Learning to love the black box An important concept in object-oriented programming is that every object is a black box, which exposes specific functionality but doesn’t let you peer behind the curtain to see the details of the implementation. When you pro- gram in an object-oriented language, you don’t need to worry about how a certain class does what it does; all you need to know is which methods and properties you can use. To illustrate this point, we apply the theoretical OOP principle to a real-life example.

If you’re like most folks, you have no idea how a microwave oven heats food. You know that seemingly magical invisible rays fly around, but that’s about the extent of your understanding. But you know how you’re supposed to use a microwave oven: You place food inside it, enter on a keypad the length of time you want the food to cook, and then press the Start button — and the food is then heated. To you, the microwave is a “black” box. Here’s a simple OOP example that illustrates this concept:

Within the warmUp method, any number of behind-the-scenes events can be happening. For all you know, a thousand gerbils running on treadmills generate an electric current that heats your food. But all you care about are the exposed properties and methods of the Microwave class. You know that you can call the addFood() method and pass in something for it to warm up. And, you know that you can set the time property, which determines how hot the Microwave makes the food. Then you call warmUp(), and you can assume that the Microwave will fulfill its side of the bargain and warm your food. You don’t need to know anything about molecular physics to get all those tasks to work. All these pieces, such as the time property and the warmUp() method, define the interface that you use to interact with the Microwave class. The interface is the collection of public properties and methods that a class exposes to the developer.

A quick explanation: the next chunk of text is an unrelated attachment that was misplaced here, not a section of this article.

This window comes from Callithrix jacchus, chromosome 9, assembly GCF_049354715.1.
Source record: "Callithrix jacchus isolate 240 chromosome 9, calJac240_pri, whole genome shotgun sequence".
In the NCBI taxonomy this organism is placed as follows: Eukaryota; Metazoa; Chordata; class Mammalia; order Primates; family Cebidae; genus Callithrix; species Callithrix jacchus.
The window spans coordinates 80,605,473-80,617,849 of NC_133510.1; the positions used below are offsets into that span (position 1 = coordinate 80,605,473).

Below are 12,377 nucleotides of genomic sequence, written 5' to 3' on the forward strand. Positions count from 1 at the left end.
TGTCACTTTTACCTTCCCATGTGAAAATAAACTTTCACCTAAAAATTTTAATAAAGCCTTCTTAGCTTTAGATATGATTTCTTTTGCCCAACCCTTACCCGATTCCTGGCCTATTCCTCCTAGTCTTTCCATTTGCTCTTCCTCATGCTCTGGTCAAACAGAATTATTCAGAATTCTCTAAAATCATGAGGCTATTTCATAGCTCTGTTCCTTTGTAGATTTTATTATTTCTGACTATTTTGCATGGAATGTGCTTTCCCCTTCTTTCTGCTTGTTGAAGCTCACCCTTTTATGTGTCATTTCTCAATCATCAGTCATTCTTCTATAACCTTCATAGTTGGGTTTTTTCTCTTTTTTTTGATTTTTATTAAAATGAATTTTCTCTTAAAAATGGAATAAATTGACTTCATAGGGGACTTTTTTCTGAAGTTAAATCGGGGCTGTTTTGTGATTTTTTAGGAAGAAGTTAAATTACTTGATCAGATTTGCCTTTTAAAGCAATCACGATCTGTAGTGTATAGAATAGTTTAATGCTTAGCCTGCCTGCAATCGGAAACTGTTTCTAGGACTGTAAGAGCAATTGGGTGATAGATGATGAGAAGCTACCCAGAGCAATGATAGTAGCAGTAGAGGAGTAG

Chapter 3: Flexing Your Muscle with MXML and ActionScript 35

Object-oriented programming is all about using the exposed interfaces defined by classes and not having to worry about how they do what they do. One out- standing benefit of this approach is that you can completely change the under- lying implementation without affecting the rest of your application. As long as the exposed methods and variables stay the same, all the behind-the-scenes implementation details can change.

Recognizing that packages are where classes live Classes are located in packages, which serve as a way to organize the ActionScript files in your project and to locate the classes within your code. The package of a class is the list of strings separated by periods that precede the class names. All Flex framework classes exist within the mx package, which means that the full package name of every class in the Flex framework resembles mx.subPackage.Class. For example, the full package structure of the Button class is mx.controls.Button. This example shows that the Button class lives in the controls package within the mx package.

When you create your own, custom ActionScript classes, you should use packages to organize your code. Picking a package structure involves orga- nizing your ActionScript files into a series of folders that match the package structure you want to use. You must also ensure that the package definition at the top of your ActionScript class matches the folder structure. The first line in any of your ActionScript classes defines the package for the class by using the package keyword followed by the full package name.